5 Steps to a More Accessible Home

People with wheelchairs still have to deal with inaccessible public buildings or sections inside such structures. Unfortunately, this is true for far too many people even in their own homes.

The good news is that you can make some relatively easy changes and tweaks to make your house entirely wheelchair accessible. The following are the top five:

Ramps At Home Entrance

Most homes have enough space for a wheelchair ramp at each door; if yours does not, you may consider adding a vertical platform lift at each entrance instead. (While some people may be able to do this work on their own, it’s typically better to hire a full-service contractor with knowledge in accessible design.)

Make sure each ramp is broad enough for your wheelchair to get over. Handrails, as well as a non-slip surface and a cover, are also recommended.

Stairway Lift For Each Stairway

If you reside in a two-story home and are considering relocating because you can’t negotiate stairwells, consider installing vertical platform lifts or stairway lifts at each of your home’s staircases. To make it easier to get in and out of the chair, stair lifts should swivel.

It’s also crucial to choose an elevator that will work even if your house loses electricity. This small adjustment will boost your self-assurance and independence.

Floors & Thresholds Easy To Move Over

Thick carpets and rugs that make it tough to move about or thresholds that is difficult to cross might be the issue with some of your house’s flooring. The ideal option is to have tile or hardwood flooring installed throughout your home, although low-pile carpeting is still an option. Install short rubber ramps if there are any thresholds that are a hazard. Remove any exposed cables from the floor as well.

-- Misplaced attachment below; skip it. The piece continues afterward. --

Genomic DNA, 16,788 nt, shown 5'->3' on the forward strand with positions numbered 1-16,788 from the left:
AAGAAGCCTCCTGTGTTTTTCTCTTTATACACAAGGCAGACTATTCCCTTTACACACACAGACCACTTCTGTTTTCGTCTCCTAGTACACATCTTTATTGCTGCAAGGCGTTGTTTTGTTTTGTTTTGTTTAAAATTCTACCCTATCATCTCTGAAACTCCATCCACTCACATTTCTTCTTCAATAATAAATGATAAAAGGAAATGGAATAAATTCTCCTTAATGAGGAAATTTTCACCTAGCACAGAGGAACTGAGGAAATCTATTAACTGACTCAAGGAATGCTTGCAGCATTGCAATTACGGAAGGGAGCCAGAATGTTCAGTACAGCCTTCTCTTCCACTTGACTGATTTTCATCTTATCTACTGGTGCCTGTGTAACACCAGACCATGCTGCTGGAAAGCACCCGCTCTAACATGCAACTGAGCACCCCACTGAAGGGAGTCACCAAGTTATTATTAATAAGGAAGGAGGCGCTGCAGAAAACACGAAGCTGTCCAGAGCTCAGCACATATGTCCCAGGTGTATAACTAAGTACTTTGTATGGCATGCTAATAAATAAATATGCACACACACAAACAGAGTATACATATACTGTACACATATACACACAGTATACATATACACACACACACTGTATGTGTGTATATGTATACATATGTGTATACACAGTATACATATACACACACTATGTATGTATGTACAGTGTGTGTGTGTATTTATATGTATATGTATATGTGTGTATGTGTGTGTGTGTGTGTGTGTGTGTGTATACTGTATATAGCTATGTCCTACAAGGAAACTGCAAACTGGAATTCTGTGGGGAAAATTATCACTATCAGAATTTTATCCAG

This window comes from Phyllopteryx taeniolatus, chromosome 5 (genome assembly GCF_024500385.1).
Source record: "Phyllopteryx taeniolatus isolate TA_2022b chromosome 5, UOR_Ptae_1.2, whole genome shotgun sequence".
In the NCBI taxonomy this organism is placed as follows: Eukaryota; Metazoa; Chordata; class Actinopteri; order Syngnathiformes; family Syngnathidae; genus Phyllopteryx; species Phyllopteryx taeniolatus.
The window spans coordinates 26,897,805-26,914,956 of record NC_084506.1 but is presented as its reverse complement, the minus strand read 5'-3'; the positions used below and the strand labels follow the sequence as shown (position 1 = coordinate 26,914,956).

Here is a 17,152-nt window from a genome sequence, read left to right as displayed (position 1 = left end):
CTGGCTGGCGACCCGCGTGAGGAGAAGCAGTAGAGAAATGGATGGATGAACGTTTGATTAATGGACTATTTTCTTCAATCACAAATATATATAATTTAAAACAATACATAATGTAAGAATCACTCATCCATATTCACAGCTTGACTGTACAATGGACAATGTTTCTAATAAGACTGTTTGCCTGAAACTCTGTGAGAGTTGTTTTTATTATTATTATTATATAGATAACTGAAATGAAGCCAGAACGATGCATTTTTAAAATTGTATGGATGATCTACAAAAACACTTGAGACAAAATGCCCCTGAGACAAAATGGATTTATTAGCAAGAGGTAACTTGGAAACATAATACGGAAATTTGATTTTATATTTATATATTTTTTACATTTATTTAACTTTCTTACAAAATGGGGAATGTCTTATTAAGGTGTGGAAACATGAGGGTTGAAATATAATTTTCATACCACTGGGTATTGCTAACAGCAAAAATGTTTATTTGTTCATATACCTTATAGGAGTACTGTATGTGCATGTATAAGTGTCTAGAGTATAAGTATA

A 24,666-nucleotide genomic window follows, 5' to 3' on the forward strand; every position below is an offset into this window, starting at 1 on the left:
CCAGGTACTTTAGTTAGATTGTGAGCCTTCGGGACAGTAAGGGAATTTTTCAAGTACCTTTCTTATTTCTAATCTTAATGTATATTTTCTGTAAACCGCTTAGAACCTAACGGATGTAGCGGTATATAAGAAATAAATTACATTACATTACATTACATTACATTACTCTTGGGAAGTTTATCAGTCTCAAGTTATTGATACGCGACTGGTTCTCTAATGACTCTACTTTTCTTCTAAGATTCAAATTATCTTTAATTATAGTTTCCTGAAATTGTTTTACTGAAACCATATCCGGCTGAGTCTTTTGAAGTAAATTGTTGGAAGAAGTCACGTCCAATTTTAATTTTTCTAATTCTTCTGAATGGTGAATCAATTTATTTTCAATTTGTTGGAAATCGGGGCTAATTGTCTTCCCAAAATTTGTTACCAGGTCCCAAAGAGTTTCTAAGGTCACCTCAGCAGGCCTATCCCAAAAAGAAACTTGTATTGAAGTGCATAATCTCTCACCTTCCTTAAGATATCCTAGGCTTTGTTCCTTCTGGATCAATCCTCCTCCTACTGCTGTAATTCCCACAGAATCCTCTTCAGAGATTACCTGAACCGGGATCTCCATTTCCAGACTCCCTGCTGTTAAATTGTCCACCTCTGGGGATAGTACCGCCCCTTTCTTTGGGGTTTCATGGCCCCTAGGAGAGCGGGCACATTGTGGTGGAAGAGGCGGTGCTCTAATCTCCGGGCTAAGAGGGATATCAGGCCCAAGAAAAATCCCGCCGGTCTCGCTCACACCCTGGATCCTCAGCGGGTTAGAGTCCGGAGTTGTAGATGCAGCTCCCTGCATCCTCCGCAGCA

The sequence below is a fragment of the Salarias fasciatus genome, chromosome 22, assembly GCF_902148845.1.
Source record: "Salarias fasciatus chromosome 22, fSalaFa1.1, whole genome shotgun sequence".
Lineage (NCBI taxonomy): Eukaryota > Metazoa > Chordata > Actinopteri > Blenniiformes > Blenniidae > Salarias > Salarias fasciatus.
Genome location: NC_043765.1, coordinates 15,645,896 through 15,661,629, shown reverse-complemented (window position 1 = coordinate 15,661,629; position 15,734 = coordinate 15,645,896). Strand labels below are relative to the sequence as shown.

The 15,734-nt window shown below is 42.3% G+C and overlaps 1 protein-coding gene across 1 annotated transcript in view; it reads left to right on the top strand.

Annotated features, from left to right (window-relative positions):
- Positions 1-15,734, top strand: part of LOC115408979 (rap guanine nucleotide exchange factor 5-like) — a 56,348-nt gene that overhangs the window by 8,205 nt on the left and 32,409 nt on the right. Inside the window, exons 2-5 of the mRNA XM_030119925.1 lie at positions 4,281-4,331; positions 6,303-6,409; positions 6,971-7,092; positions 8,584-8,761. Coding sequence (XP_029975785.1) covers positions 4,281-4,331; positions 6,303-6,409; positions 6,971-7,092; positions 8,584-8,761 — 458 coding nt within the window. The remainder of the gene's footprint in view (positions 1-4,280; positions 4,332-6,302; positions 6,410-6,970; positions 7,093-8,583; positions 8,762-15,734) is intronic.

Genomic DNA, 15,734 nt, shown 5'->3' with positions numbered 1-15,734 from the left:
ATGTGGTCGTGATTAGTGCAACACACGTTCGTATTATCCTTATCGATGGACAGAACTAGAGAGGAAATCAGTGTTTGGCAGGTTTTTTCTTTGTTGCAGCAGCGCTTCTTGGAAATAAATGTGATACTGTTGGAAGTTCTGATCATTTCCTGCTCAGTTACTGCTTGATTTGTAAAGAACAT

Widen Any Narrow Doorways

You shouldn’t have to avoid any rooms in your home just because the entry is too tiny for your wheelchair. By enlarging doors, you’ll be able to go around your house more simply. The procedure entails removing doorway frames, removing doors, and, in certain circumstances, changing the direction in which a door opens.

You should also install automatic door openers or, alternatively, lower all door knobs. Again, you might want to engage a contractor to help you with this since doing it correctly is crucial.

Making Bathroom Accessible

Bathrooms may be particularly difficult for wheelchair users. For one thing, bathrooms are usually the smallest rooms in the house, making it difficult for persons in wheelchairs to manoeuvre about comfortably.

There’s also the difficulty of getting into and out of a bathtub. Installing a walk-in bathtub is a good idea. If you take a shower, the shower threshold may need to be lowered. In cases when the bathroom is really small, you may need to hire a contractor to expand it for you.

Above all, being in a wheelchair should never force you to make concessions or accept half-measures. You are entitled to the same level of access to your home—and everything in it—as everyone else. That involves making sure the changes you make are done correctly and will endure a lifetime.

Contact Empowered Liveability now to learn more about how our accessible SDA Housing Melbourne and universal design solutions for Disability Housing Investment can make your home completely accessible and improve your quality of life.